Green and blue milestones of independent India

The history of modern India's forests, water and soil is full of stories, life, resistance and hope. 1973: Chipko Movement, the first people-led environment conservation movement in independent India When deforestation was rampant, a group of women in the Himalayan region of today’s Uttarakhand hugged trees to prevent loggers from cutting them, giving life to the iconic Chipko Andolan. Under the guidance of Sunderlal Bahuguna, a Gandhian activist, the movement adopted the non-violent form of

When bee dance inspires robot design

Honeybees are incredible in many ways. Swooshing at over twenty kilometres per hour, they fly a whopping 90,000 kilometres—a distance equal to going around the world 2.2 times—to make half a kilogram of honey. There’s a strategy behind the success: instead of all the workers aimlessly wandering in search of pollen and nectar, a forager bee first ventures out in pursuit of food. When she finds a bounty, she returns to the hive and recruits an army of her kin to bring it all. But there’s a catch—

Authorities and Yobin communities clash as deforestation spikes in Indian national park

In the sprawling Himalayas, amidst snow-peaked mountains, is a vast swathe of evergreen forest home to majestic tigers, elusive clouded leopards, charismatic hornbills, mystical giant squirrels, enchanting butterflies and bizarre orchids. Comprising some 1,900 square kilometers (734 square miles) in the state of Arunachal Pradesh in Northeast India, Namdapha National Park is India’s third-largest national park and is considered one of Asia’s last large wildernesses as well as a biodiversity hots

How Air-Conditioning Creates a Climate Conundrum

Summer is here in North America, which means in many places it’s too hot for comfort. To escape the sweltering heat, birds pant, take a dip in the water, and hide from the sun. Humans have an additional edge over biology: air-conditioning. With access to electricity, we are able to alter the air temperature itself. Air-conditioning is expensive: It costs U.S. homeowners a whopping $29 billion each year. But it saves lives. In summer 2021, a heatwave sent the mercury soaring to record temperatur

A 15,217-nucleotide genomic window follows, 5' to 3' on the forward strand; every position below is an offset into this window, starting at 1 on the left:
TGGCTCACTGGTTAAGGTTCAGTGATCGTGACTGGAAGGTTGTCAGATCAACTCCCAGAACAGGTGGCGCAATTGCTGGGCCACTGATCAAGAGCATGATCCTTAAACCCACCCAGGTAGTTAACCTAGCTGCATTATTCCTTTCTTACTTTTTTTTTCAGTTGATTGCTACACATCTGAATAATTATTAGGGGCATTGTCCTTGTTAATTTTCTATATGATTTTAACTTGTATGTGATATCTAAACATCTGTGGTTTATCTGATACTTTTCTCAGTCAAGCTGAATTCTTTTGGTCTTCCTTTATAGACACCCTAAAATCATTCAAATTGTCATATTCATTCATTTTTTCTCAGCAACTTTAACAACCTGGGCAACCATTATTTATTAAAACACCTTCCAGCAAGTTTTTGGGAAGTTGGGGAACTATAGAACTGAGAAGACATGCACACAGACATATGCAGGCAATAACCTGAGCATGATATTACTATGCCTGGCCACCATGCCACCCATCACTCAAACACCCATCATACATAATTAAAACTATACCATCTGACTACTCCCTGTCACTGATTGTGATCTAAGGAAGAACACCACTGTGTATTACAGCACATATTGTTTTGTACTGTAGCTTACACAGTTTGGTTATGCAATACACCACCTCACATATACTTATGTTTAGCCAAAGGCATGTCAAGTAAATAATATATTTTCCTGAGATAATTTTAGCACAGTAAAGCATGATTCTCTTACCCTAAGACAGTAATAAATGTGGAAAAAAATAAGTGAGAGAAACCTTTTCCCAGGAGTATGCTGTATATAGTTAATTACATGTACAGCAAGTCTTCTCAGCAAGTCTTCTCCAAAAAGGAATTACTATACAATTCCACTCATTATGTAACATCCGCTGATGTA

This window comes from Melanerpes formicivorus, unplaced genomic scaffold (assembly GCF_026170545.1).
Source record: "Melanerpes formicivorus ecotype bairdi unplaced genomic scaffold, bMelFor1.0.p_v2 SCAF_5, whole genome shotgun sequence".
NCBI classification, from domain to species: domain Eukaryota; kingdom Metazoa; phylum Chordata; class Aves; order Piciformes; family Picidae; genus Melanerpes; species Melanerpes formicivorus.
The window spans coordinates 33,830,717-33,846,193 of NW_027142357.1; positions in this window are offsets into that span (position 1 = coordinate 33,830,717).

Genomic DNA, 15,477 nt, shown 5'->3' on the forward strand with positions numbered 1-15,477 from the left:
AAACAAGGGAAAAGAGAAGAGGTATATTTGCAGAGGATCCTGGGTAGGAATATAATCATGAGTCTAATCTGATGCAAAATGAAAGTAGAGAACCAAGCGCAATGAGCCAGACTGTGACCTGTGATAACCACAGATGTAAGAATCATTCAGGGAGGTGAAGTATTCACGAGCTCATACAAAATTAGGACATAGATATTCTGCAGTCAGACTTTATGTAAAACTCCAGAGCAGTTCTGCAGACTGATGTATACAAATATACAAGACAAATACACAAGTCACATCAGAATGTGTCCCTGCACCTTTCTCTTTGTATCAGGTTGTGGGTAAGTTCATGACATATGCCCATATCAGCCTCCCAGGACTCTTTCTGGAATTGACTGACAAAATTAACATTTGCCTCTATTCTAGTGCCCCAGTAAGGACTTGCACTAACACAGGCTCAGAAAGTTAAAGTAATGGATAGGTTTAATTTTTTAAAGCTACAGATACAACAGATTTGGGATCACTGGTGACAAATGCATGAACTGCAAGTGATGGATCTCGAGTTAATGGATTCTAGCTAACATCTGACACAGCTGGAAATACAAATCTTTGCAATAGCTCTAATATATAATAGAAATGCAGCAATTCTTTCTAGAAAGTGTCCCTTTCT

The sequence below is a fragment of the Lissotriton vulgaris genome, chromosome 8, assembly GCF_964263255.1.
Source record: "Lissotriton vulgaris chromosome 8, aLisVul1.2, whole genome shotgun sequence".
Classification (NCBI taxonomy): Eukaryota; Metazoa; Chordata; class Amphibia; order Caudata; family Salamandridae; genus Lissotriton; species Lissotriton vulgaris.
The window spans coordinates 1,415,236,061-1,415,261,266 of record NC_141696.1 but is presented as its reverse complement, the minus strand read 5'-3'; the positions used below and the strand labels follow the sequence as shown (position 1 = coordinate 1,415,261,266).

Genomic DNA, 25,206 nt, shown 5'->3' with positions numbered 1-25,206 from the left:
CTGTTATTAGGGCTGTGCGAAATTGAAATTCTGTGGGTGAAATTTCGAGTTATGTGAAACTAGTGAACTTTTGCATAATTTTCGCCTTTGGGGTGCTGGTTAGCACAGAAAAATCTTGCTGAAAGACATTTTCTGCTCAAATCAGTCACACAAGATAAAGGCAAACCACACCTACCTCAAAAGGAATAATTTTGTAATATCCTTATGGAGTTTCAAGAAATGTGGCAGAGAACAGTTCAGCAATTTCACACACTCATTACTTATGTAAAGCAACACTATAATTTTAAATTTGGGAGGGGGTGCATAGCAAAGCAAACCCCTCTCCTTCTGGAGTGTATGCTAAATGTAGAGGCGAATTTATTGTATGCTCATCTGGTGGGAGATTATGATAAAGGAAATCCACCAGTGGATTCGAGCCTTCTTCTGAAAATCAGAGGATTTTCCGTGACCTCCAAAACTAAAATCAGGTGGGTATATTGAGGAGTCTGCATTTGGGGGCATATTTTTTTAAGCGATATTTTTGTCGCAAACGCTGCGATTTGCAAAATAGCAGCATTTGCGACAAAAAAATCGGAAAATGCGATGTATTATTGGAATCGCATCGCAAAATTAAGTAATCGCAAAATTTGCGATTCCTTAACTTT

When famine turns deadly for elephants

As a natural phenomenon, droughts are remarkable; they shape landscapes and civilisations and etch their mark on our societies. Studies show that megadroughts in Africa, which occurred between 135,000 and 90,000 years ago, forced humans to spread out of the continent to other parts of the world. In the Arabian peninsula, droughts in the sixth century paved the way for the formation of Islam as a religion. While humans can cope with drought to some extent, the worst affected are animals in the w

Canada mining push puts major carbon sink and Indigenous lands in the crosshairs

Since the last ice age, wide rivers have meandered toward the southern shores of Hudson Bay in Canada, to join its salty waters. On their way, they’ve created swaths of wetlands, filled with carbon-packed peat bog. The Cree Indigenous people who have lived here for millennia call these peatlands Yehewin Aski, or “the Breathing Lands,” for they believe these wetlands act as the lungs of Mother Earth. “It’s such a watery landscape,” says Lorna Harris, a peatland ecosystem scientist at the Wildlif

Indigenous oyster fisheries were ‘fundamentally different’: Q&A with researcher Marco Hatch

In the 18th century, when European ships sailed into the Strait of Juan de Fuca on the Northwest coast of the Atlantic Ocean, they raved about the “wilderness” of the coast. The enormous natural wealth they saw—the wood from forests and the fur on animals—lured them into setting up a flourishing trade that would last centuries and script a new chapter in history. The visitors thought the coast as pristine and untouched by humans. However, it was home to many Indigenous peoples, including the Nu